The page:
The official ceremonies will begin the night before the beatification with a massive vigil in one of the most attractive spots in Rome, the Circus Maximus. The Pope has said he wants to connect via satellite to speak with the attendees.

It's a large field where it's expected many pilgrims will camp out because it's already close to impossible to find a hotel for the night in Rome.  

Benedict XVI will celebrate the beatification on Sunday at 10 am in St. Peter's Square. The area will most likely be cordoned off overnight and begin to allow access in the early hours of the morning to help avoid overcrowding. 

That same day the Vatican will show the coffin of John Paul II, they will later privately transfer it to the Chapel of Saint Sebastian, located in the Basilica of Saint Peter's. A place that will make for easy access to pilgrims. 

Rome is already preparing to welcome about a million and a half pilgrims. The eternal city has plenty of experience in playing host to large crowds. The authorities are already working to help the millions of pilgrims feel at home when they arrive. 

A LITTLE CHURCH


On this Saturday, when no particular saint is honored with a feast to be celebrated, let us turn to Mary, the Queen of Families, and ask her to intercede with us for the families of the world. Our prayer is from the conclusion of Pope John Paul II’s Apostolic Exhortation “The Role of the Christian Family in the Modern World.”

Through God's mysterious design, it was in that family that the Son of God spent long years of a hidden life. It is therefore the prototype and example for all Christian families. It was unique in the world. Its life was passed in anonymity and silence in a little town in Palestine. It underwent trials of poverty, persecution and exile. It glorified God in an incomparably exalted and pure way. And it will not fail to help Christian families-indeed, all the families in the world-to be faithful to their day-to-day duties, to bear the cares and tribulations of life, to be open and generous to the needs of others, and to fulfill with joy the plan of God in their regard.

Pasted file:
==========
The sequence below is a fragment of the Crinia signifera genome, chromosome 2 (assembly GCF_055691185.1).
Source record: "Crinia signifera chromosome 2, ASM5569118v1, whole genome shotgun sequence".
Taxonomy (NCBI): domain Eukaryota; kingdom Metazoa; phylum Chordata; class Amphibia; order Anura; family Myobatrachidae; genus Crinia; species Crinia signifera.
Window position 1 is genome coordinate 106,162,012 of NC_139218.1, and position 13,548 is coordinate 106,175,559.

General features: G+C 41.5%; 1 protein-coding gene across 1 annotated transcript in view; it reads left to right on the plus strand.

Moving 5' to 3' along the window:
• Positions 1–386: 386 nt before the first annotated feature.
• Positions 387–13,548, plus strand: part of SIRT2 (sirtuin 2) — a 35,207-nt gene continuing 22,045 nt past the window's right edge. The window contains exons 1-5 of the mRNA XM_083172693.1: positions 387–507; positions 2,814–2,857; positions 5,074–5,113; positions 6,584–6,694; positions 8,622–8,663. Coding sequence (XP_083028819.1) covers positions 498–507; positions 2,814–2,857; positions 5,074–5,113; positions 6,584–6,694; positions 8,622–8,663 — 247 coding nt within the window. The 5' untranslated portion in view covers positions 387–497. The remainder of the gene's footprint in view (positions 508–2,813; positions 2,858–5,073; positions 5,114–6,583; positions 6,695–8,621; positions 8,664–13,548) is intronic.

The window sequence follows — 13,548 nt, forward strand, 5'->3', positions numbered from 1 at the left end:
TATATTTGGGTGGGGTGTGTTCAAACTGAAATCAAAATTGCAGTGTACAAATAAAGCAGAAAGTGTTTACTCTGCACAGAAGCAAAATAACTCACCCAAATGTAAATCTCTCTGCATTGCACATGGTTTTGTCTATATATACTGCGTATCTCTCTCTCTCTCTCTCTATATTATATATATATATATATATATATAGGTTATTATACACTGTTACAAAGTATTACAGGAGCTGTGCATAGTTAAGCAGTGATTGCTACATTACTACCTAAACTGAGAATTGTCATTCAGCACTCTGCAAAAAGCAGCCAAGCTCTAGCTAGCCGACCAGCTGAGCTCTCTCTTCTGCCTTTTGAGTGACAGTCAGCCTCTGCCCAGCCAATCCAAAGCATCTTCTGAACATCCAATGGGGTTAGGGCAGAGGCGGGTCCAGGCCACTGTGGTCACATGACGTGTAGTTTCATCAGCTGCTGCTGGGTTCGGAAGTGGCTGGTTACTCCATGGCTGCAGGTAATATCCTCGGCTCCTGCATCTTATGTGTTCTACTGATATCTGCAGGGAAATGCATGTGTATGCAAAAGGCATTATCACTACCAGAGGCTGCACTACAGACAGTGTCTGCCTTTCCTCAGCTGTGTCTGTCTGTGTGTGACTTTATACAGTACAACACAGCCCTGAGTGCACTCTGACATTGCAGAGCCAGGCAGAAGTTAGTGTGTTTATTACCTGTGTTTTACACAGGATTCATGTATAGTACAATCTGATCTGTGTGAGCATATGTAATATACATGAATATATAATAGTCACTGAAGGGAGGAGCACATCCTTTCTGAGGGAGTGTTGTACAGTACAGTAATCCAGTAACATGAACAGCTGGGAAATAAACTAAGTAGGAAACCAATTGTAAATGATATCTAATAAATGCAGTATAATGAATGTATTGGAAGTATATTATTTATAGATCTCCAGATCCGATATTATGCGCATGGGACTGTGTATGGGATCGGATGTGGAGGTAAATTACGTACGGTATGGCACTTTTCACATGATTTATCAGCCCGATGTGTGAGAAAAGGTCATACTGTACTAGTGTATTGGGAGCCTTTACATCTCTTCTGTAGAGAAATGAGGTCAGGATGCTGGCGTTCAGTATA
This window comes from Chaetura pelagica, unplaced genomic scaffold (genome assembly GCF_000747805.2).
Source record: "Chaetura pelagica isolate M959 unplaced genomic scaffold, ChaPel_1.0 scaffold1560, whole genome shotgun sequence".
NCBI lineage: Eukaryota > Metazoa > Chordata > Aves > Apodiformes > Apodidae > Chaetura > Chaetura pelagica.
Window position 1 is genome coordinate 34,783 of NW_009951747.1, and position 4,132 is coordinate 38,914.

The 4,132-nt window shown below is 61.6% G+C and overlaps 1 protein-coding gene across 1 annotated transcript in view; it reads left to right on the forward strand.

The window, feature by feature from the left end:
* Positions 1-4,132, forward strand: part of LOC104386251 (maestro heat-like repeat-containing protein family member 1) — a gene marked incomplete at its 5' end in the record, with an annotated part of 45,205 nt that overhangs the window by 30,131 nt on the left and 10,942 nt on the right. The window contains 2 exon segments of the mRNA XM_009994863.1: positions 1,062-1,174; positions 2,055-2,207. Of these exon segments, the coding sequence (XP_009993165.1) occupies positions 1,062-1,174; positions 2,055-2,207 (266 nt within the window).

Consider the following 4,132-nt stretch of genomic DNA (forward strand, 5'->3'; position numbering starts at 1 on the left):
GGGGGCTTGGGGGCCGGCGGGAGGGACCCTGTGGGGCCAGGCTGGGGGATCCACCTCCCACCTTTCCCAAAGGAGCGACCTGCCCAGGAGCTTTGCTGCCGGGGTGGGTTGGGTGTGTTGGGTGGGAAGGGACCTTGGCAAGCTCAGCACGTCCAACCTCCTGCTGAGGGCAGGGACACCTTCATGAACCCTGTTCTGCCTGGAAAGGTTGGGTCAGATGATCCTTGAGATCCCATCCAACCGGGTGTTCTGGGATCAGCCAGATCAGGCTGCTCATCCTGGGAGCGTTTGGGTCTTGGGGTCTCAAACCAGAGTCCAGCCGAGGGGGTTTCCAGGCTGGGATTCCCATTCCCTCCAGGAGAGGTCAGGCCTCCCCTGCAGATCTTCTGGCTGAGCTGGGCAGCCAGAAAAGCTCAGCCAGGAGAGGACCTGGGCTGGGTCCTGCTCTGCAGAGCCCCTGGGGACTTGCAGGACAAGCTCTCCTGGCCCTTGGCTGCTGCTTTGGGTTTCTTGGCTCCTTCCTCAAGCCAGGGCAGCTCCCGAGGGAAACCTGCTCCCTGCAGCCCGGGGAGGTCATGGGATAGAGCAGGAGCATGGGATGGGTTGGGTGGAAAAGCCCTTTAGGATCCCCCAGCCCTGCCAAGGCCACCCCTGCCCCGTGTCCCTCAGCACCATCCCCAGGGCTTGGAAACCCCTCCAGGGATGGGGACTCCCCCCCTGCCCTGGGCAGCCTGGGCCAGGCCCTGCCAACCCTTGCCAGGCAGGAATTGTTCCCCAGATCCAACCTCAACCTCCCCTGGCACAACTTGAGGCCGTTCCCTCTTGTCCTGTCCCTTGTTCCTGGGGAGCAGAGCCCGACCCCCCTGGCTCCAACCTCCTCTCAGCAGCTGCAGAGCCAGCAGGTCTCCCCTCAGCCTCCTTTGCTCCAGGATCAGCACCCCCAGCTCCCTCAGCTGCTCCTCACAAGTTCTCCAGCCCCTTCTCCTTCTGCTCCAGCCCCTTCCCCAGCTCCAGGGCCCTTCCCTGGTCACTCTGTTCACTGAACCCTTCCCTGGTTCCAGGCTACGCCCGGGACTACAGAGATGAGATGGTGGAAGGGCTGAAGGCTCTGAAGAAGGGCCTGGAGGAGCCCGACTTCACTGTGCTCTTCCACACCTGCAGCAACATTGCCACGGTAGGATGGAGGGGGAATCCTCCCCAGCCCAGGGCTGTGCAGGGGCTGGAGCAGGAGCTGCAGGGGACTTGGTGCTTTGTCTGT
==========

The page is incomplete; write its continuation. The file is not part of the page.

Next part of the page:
St. Joseph was "a just man," a tireless worker, the upright guardian of those entrusted to his care. May he always guard, protect and enlighten families.

May the Virgin Mary, who is the Mother of the Church, also be the Mother of "the Church of the home." Thanks to her motherly aid, may each Christian family really become a "little Church" in which the mystery of the Church of Christ is mirrored and given new life. May she, the Handmaid of the Lord, be an example of humble and generous acceptance of the will of God. May she, the Sorrowful Mother at the foot of the Cross, comfort the sufferings and dry the tears of those in distress because of the difficulties of their families.